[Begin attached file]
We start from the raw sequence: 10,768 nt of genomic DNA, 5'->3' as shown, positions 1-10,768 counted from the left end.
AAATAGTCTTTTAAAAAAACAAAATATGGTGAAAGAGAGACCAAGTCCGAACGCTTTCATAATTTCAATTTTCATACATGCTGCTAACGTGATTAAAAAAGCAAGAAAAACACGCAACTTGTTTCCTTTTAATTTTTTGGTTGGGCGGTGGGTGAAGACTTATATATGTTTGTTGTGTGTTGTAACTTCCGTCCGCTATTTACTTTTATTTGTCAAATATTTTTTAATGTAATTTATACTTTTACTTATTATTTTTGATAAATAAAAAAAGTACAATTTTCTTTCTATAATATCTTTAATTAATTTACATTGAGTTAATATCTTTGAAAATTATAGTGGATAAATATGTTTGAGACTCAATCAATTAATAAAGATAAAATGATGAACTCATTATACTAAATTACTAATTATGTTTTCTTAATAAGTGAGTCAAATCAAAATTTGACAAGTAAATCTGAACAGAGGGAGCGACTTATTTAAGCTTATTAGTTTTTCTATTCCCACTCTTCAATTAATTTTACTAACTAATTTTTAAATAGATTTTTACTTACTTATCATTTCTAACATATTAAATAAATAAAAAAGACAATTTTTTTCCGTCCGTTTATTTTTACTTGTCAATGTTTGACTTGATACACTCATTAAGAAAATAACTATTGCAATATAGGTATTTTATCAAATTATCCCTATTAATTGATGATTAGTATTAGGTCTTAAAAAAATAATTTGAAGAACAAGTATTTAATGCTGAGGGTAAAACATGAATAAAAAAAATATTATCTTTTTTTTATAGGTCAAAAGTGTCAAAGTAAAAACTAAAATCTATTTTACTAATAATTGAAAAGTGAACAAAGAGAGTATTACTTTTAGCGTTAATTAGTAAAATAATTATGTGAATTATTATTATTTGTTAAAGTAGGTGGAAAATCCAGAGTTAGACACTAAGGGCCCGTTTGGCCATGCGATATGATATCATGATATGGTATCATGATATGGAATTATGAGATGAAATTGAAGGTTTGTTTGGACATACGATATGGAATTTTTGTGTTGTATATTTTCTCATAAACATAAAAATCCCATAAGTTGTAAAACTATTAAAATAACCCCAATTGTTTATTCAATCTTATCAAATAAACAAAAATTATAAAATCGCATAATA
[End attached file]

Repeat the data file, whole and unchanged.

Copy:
We start from the raw sequence: 10,768 nt of genomic DNA, 5'->3' as shown, positions 1-10,768 counted from the left end.
AAATAGTCTTTTAAAAAAACAAAATATGGTGAAAGAGAGACCAAGTCCGAACGCTTTCATAATTTCAATTTTCATACATGCTGCTAACGTGATTAAAAAAGCAAGAAAAACACGCAACTTGTTTCCTTTTAATTTTTTGGTTGGGCGGTGGGTGAAGACTTATATATGTTTGTTGTGTGTTGTAACTTCCGTCCGCTATTTACTTTTATTTGTCAAATATTTTTTAATGTAATTTATACTTTTACTTATTATTTTTGATAAATAAAAAAAGTACAATTTTCTTTCTATAATATCTTTAATTAATTTACATTGAGTTAATATCTTTGAAAATTATAGTGGATAAATATGTTTGAGACTCAATCAATTAATAAAGATAAAATGATGAACTCATTATACTAAATTACTAATTATGTTTTCTTAATAAGTGAGTCAAATCAAAATTTGACAAGTAAATCTGAACAGAGGGAGCGACTTATTTAAGCTTATTAGTTTTTCTATTCCCACTCTTCAATTAATTTTACTAACTAATTTTTAAATAGATTTTTACTTACTTATCATTTCTAACATATTAAATAAATAAAAAAGACAATTTTTTTCCGTCCGTTTATTTTTACTTGTCAATGTTTGACTTGATACACTCATTAAGAAAATAACTATTGCAATATAGGTATTTTATCAAATTATCCCTATTAATTGATGATTAGTATTAGGTCTTAAAAAAATAATTTGAAGAACAAGTATTTAATGCTGAGGGTAAAACATGAATAAAAAAAATATTATCTTTTTTTTATAGGTCAAAAGTGTCAAAGTAAAAACTAAAATCTATTTTACTAATAATTGAAAAGTGAACAAAGAGAGTATTACTTTTAGCGTTAATTAGTAAAATAATTATGTGAATTATTATTATTTGTTAAAGTAGGTGGAAAATCCAGAGTTAGACACTAAGGGCCCGTTTGGCCATGCGATATGATATCATGATATGGTATCATGATATGGAATTATGAGATGAAATTGAAGGTTTGTTTGGACATACGATATGGAATTTTTGTGTTGTATATTTTCTCATAAACATAAAAATCCCATAAGTTGTAAAACTATTAAAATAACCCCAATTGTTTATTCAATCTTATCAAATAAACAAAAATTATAAAATCGCATAATA